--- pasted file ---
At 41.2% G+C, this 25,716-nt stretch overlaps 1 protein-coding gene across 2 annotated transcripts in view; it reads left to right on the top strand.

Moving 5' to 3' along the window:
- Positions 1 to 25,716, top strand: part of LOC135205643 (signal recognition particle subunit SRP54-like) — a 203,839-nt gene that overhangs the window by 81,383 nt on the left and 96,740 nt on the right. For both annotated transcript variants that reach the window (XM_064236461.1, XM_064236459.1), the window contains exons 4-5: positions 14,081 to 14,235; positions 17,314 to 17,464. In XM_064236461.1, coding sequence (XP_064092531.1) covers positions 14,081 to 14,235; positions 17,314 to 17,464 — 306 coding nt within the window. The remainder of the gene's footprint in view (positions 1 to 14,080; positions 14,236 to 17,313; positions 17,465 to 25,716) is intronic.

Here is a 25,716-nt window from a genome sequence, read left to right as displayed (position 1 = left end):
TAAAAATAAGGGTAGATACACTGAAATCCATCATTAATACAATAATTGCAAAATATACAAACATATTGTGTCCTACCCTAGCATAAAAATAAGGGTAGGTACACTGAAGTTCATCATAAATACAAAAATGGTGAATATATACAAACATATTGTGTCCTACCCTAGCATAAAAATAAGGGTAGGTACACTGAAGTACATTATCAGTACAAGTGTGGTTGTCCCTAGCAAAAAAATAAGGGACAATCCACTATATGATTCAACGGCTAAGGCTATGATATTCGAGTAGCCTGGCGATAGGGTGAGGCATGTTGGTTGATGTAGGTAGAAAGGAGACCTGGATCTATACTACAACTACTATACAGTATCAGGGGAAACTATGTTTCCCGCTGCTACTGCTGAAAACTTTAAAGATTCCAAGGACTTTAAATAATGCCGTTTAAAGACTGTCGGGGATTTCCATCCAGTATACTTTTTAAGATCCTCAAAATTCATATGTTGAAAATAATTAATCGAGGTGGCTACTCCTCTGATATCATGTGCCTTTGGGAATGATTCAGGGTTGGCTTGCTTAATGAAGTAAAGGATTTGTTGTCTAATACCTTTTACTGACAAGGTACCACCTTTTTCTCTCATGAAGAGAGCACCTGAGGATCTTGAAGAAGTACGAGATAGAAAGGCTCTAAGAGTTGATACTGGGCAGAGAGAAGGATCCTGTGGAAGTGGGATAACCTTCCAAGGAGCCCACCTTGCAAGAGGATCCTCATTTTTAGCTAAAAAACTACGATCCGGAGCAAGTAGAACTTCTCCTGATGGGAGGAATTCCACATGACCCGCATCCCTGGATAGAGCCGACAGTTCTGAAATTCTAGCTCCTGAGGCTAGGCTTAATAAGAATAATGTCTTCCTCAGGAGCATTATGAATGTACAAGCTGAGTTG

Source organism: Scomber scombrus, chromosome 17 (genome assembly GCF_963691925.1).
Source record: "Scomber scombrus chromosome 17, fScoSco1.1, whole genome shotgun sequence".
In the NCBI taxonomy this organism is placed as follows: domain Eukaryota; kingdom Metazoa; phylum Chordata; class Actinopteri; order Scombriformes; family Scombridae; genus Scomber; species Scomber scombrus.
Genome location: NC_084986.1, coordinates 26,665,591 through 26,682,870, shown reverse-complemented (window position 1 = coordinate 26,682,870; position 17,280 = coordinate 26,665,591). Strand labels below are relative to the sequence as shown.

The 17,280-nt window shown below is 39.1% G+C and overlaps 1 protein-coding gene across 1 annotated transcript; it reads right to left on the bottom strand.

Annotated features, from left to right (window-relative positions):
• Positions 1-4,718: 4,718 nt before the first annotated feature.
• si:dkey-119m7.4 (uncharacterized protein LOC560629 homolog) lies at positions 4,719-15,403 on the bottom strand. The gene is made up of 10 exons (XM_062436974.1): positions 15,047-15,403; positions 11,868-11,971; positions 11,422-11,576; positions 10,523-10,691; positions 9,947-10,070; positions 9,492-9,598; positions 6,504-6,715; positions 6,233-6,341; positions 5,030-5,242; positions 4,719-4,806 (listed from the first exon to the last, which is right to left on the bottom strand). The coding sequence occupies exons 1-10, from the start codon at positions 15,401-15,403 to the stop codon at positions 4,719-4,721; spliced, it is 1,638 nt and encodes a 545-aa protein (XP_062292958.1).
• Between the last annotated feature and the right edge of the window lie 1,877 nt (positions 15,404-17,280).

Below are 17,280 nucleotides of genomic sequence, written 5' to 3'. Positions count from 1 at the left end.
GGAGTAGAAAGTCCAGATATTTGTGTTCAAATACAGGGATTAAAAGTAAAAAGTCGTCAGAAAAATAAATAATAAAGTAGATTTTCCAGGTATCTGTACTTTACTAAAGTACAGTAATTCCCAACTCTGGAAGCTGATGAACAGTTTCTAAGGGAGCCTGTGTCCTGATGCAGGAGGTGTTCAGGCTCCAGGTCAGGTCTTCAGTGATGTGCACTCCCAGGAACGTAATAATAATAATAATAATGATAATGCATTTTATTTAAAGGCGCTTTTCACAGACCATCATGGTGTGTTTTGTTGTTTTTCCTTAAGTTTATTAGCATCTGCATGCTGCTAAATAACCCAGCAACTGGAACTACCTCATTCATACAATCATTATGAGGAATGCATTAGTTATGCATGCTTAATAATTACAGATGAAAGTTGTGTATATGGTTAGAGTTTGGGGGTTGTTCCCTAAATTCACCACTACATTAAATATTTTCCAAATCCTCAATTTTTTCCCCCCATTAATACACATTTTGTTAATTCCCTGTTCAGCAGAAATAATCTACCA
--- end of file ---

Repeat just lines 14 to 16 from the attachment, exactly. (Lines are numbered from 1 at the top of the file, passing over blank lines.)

• Between the last annotated feature and the right edge of the window lie 1,877 nt (positions 15,404-17,280).

Below are 17,280 nucleotides of genomic sequence, written 5' to 3'. Positions count from 1 at the left end.
GGAGTAGAAAGTCCAGATATTTGTGTTCAAATACAGGGATTAAAAGTAAAAAGTCGTCAGAAAAATAAATAATAAAGTAGATTTTCCAGGTATCTGTACTTTACTAAAGTACAGTAATTCCCAACTCTGGAAGCTGATGAACAGTTTCTAAGGGAGCCTGTGTCCTGATGCAGGAGGTGTTCAGGCTCCAGGTCAGGTCTTCAGTGATGTGCACTCCCAGGAACGTAATAATAATAATAATAATGATAATGCATTTTATTTAAAGGCGCTTTTCACAGACCATCATGGTGTGTTTTGTTGTTTTTCCTTAAGTTTATTAGCATCTGCATGCTGCTAAATAACCCAGCAACTGGAACTACCTCATTCATACAATCATTATGAGGAATGCATTAGTTATGCATGCTTAATAATTACAGATGAAAGTTGTGTATATGGTTAGAGTTTGGGGGTTGTTCCCTAAATTCACCACTACATTAAATATTTTCCAAATCCTCAATTTTTTCCCCCCATTAATACACATTTTGTTAATTCCCTGTTCAGCAGAAATAATCTACCA